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Life of Lucas - An update on Lucas di Grassis' career and plans

Published by Bridget Schuil

I've always thought that Lucas di Grassi was something special – he has a diverse skill-set and a good head on his shoulders. In his early career, he won a number of awards for driving in addition to the championship titles in karting that he racked up. When he was left without a drive at the end of 2010, many were surprised. We know that Virgin (now Marussia Virgin) let him go for financial reasons, opting for the better-funded Jérôme d'Ambrosio, which I felt was most unfortunate for such a promising driver.

Award winning di Grassi
Award winning di GrassiCredit: Andrew Ferraro/GP2 Series Media Service

However, it seems he has been keeping himself busy during his enforced gap-year. For someone who was last at university in 2003 – he gave up his degree in economics when he was nineteen to race full-time – 2011 is a bit late for a gap-year, but he's not spending it scuba diving and waiting tables like the rest of us. He has been working on the other parts of his CV, one would assume to impress future employers.

He recently gave an interview to UOL Esporte in which he said he was re-organising his management structure and seeking a tyre-testing role with Pirelli. Given that he struggled to find sponsorship in 2010, a management re-shuffle is a wise move. A driver's management team exists to take tasks like that off his to-do list, and he spoke about it in a way that implied he was doing a fair amount of the leg-work himself on that front.

In addition, he has offered his consulting services as a test-driver to Hermann Tilke – everyone's favourite track designer – to improve the racing on the more modern circuits. You might be wondering what a lad who spent his formative racing years as a test driver could contribute to track design.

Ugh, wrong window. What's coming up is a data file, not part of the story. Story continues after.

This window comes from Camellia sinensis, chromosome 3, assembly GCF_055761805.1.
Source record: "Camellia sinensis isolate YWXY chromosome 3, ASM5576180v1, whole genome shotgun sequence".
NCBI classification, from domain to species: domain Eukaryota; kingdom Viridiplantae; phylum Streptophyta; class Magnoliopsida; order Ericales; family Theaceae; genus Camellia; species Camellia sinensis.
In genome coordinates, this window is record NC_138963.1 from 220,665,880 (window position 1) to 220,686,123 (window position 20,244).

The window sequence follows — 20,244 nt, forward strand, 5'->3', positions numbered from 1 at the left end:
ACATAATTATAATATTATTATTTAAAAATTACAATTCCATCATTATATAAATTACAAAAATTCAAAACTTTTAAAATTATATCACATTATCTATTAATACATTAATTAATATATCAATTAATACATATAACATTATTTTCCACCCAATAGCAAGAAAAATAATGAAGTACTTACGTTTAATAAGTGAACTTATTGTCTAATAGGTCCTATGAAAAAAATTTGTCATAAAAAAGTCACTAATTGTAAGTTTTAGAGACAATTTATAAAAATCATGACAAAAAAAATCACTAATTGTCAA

Well actually, more than you'd think. He designed the Sapiens Park Kartodrome in Florianopolis – a rather Tilke-esque design, similar in set-up to the Asian tracks, from all appearances, but with a good mix of fast and slow corners and long straights.

I designed the entire circuit on paper, drawing, and then sought the advice of Felipe [Massa] and other drivers. We ended up making a circuit in which everything went right, the staff loved the track, and it was praised by [Michael] Schumacher.

- Lucas di Grassi in an interview with UOL Esporte (translated using google translate and edited for clarity)

Incidentally, the Sapiens Park Kartodrome is where Desafio Internaçional das Estrelas (Race of the Stars), organised by Massa, takes place every year. Di Grassi's stated goal is to reduce the monotony of modern Formula 1 circuits. Bear in mind, his favourite track is Spa, so this could drastically improve racing at the Tilke tracks, making them resemble classic tracks more closely. The FIA have released a statement saying that they are working to improve tracks to allow more overtaking, showing a measure of progress on di Grassi's part.

Last year, he bought shares in Addax's GP3 team, prompting us to wonder if he wanted to be Just Like Christian Horner 'when he grew up' and make the switch from driver to team boss. Di Grassi spoke about wanting to help talented young drivers with the technical and tactical aspects of the sport – something that would be part of his job description in the management side of a team. He has made noises since then about consolidating this step with shares in a GP2 team and an F1 team, but says that team management is more of a long-term goal.

Today I am part of a GP3 team, trying to get up to a GP2 team, and maybe in the future to own or be inside a Formula 1 team in a managerial capacity, not as a driver. However, this is more for the future.

- Lucas di Grassi in an interview with UOL Esporte (translated using google translate and edited for clarity)

While Lucas didn't get a drive for this year, it hasn't dampened his ambitions in the sport. He is a stellar development driver, as well as being competitive in the lower series, so one can understand his hunger. Perhaps diversifying his portfolio this year will make him more attractive to teams looking at hiring for next season. Sapiens Park is aiming at hosting Brazilian companies – in a diverse array of economic sectors – in the next phase of its development. Having made contacts in those circles, a few of them may be persuaded to contribute to his campaign, replacing the sponsorship he lost last year. With a management reshuffle, gaining a few sponsors and after diversifying his resumé to keep up with his burgeoning ambitions, he will be more attractive to teams in the future. At least, that's the hope.